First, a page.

“The philosophy of the [IDEA] is that plaintiffs are required to utilize the elaborate administrative scheme established by the [IDEA] before resorting to the courts to challenge the actions of the local school authorities.”  Ass'n for Retarded Citizens of Alabama v. Teague, 830 F.2d 158, 160 (11th Cir.1987) (citing Smith v. Robinson, 468 U.S. 992, 104 S.Ct. 3457, 82 L.Ed.2d 746 (1984)).   Key reasons for requiring the exhaustion of administrative remedies are as follows:  1) to permit the exercise of agency discretion and expertise on issues requiring these characteristics;  2) to allow the full development of technical issues and a factual record prior to court review;  3) to prevent deliberate disregard and circumvention of agency procedures established by Congress;  and 4) to avoid unnecessary judicial decisions by giving the agency the first opportunity to correct any error.   Id.

 The exhaustion requirement, however, is not jurisdictional and therefore “ ‘is not to be applied inflexibly.’ ”  Id. (quoting McGee v. United States, 402 U.S. 479, 483, 91 S.Ct. 1565, 1568, 29 L.Ed.2d 47 (1971)).   The exhaustion of the administrative remedies is not required where resort to administrative remedies would be 1) futile or 2) inadequate.  Id. (citing to Smith v. Robinson, 468 U.S. at 1014 n. 17, 1019 n. 22, 104 S.Ct. at 3469 n. 17, 3472 n. 22).

 In the amended complaint, plaintiff does not allege that she has exhausted her administrative remedies.   Instead, plaintiff argues that exhaustion of administrative remedies is not required in this case because she no longer attends any of the defendant school districts.   This argument was squarely rejected in Torrie By and Through Torrie v. Cwayna, 841 F.Supp. 1434 (W.D.Mich.1994).   In that case, an emotionally impaired student and his mother brought an action against a school district and its employees for alleged violations of IDEA, Rehabilitation Act, false arrest and false imprisonment.   The student and his mother neither requested an impartial due process hearing nor filed a complaint with the school district before filing the action.   In responding to the school district's motion to dismiss based on failure to exhaust administrative remedies, the plaintiffs argued that exhaustion was not required under the futility exception because they no longer lived in the defendant school district.   Reasoning that parents' unilateral act of removing their child from a public school could not excuse their failure to exhaust administrative remedies, the court dismissed the action for failure to exhaust remedies.  Torrie, 841 F.Supp. at 1442.   The rationale of Torrie is persuasive.   If parents can bypass the exhaustion requirement of the IDEA by merely moving their child out of the defendant school district, the whole administrative scheme established by the IDEA would be rendered nugatory.   Permitting parents to avoid the requirements of the IDEA through such a “back door” would not be consistent with the legislative intent of the IDEA.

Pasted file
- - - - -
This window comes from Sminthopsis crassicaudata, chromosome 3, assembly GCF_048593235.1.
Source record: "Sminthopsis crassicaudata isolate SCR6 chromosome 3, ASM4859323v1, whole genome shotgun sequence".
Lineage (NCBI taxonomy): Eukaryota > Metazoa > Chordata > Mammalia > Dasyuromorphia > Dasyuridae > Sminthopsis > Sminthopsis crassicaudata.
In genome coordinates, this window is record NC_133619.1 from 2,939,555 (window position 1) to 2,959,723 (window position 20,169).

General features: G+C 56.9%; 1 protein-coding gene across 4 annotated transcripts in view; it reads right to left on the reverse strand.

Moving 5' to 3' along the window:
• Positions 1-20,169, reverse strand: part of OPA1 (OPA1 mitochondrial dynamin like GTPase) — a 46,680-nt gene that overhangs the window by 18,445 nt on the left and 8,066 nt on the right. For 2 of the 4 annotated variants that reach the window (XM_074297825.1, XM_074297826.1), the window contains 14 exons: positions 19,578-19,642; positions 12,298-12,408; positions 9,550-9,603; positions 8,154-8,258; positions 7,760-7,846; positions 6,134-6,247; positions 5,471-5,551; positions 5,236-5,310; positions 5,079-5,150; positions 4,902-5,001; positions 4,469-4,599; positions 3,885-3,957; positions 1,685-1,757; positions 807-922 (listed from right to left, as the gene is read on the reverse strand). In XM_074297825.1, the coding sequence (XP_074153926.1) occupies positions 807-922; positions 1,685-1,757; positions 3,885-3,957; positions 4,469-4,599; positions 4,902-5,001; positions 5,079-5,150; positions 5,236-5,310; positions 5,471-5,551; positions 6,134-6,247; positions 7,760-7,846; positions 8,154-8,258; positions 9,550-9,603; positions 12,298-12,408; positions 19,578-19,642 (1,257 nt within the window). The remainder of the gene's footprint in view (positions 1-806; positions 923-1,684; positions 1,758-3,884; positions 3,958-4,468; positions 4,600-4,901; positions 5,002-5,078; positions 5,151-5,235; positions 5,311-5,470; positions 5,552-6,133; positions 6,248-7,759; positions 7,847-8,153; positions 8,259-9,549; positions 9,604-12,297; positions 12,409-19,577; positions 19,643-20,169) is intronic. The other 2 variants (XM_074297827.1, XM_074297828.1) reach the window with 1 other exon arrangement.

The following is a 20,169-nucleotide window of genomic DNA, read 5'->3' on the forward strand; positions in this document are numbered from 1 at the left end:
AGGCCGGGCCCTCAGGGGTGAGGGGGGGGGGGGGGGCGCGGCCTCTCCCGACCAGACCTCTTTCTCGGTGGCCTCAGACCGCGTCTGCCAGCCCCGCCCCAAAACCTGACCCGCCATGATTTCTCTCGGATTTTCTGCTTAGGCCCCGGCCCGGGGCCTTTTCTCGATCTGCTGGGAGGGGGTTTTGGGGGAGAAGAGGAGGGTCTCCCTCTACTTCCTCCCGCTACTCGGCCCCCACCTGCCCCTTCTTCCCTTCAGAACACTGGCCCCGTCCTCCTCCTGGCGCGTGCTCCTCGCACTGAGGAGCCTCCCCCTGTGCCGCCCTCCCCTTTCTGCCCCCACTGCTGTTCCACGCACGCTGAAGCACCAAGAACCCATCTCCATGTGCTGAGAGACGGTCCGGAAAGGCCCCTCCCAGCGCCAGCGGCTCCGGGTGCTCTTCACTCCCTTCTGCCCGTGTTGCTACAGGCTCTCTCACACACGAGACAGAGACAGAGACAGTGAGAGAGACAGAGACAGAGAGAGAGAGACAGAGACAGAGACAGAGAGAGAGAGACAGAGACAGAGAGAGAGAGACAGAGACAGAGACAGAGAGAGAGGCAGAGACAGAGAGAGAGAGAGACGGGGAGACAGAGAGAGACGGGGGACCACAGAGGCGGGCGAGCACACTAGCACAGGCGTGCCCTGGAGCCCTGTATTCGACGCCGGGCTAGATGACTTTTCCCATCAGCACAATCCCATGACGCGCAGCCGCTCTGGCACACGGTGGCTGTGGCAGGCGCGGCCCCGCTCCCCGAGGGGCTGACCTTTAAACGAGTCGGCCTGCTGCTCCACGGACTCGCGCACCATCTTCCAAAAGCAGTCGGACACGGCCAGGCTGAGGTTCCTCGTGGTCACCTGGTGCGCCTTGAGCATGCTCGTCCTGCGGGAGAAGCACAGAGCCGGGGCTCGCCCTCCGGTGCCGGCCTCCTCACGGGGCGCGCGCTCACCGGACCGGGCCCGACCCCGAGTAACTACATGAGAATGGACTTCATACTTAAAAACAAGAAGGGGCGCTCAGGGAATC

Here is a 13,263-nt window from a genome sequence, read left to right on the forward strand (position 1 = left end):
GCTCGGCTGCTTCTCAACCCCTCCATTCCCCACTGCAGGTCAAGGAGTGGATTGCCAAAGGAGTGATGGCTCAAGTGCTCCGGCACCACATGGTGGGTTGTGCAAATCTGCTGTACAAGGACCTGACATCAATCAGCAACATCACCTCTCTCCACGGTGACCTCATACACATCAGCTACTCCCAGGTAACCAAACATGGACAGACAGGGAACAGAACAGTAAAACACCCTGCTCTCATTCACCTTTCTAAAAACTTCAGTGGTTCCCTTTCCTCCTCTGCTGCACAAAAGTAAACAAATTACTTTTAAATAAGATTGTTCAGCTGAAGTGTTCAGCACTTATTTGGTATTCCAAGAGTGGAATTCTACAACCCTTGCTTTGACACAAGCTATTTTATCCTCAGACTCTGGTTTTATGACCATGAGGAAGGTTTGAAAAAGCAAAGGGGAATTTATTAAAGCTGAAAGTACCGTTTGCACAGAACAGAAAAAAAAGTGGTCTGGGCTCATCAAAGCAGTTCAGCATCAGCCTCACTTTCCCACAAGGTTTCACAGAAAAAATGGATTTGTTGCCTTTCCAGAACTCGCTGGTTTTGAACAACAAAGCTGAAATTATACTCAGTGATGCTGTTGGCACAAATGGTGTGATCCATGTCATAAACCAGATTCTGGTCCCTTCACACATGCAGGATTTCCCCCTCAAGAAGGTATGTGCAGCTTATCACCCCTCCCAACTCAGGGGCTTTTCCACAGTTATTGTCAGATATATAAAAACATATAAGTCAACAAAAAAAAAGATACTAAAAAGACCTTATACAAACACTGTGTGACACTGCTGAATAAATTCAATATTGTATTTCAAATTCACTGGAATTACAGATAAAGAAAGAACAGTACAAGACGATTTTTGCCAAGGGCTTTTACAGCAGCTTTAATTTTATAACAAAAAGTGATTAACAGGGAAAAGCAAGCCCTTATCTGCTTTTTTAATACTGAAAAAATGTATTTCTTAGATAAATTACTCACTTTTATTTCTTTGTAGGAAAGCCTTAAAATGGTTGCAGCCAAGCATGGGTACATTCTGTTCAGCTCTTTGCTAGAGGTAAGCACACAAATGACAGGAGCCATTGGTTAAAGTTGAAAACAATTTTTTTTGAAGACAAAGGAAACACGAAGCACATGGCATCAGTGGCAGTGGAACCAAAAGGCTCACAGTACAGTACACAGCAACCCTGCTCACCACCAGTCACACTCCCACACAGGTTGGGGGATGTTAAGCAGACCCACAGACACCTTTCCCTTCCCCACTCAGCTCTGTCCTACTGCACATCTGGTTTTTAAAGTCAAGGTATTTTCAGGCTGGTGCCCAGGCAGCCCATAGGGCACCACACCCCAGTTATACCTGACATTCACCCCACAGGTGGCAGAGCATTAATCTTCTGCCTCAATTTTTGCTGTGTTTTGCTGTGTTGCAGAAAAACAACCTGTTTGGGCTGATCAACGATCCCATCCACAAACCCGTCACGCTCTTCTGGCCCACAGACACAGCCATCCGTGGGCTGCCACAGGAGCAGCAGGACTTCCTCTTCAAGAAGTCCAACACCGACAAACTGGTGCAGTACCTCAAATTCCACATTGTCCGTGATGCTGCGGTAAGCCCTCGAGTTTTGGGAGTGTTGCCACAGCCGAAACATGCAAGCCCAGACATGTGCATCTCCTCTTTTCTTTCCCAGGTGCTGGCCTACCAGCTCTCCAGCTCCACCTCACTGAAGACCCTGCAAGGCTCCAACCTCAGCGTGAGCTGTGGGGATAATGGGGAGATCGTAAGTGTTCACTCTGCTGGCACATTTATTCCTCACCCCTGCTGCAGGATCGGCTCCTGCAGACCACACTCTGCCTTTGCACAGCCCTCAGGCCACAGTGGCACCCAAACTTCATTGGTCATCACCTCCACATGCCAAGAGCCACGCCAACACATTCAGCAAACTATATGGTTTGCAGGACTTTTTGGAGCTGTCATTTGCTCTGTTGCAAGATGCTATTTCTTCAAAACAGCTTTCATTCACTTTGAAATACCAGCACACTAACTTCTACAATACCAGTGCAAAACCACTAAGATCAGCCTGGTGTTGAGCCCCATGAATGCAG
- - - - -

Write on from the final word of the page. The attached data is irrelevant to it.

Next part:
The plaintiff's second argument is equally unpersuasive.   The plaintiff argues there is no point pursuing administrative remedies because the defendant school districts lack authority to grant the relief requested, namely money damages.   Again, if the plaintiff's argument is to be accepted, then future litigants could avoid the exhaustion requirement simply by asking for relief that administrative authorities could not grant.   This goes against the very reason that we have the exhaustion requirement, which is “[to prevent] deliberate disregard and circumvention of agency procedures established by Congress.”  Teague, 830 F.2d at 160.   In fact, courts that considered this argument have all rejected it.   See Buffolino v. Board of Education of Sachem Central School District, 729 F.Supp. 240, 247 (E.D.N.Y.1990);  Waterman v. Marquette-Alger Intermediate School District, 739 F.Supp. 361, 368 (W.D.Mich.1990) (“A procedure that may result in any substantial relief is not futile”);  Torrie, 841 F.Supp. at 1442.

 Nor does the fact that the plaintiff also seeks money damages under 42 U.S.C. § 1983 for violations of the IDEA make any difference.  “[W]hen parents choose to file suit under another law that protects the rights of handicapped children-and the suit could have been filed under the [IDEA]-they are first required to exhaust the [IDEA]'s remedies to the same extent as if the suit had been filed originally under the [IDEA]'s provisions.”  Mrs. W. v. Tirozzi, 832 F.2d 748, 756 (2d Cir.1987).   As the plaintiff has failed to exhaust administrative remedies, the plaintiff may not proceed with her § 1983 claims for violations of the IDEA.


Accordingly, the defendants' motion to dismiss (doc. 6) is GRANTED.   The Clerk is directed to dismiss the first amended complaint with prejudice.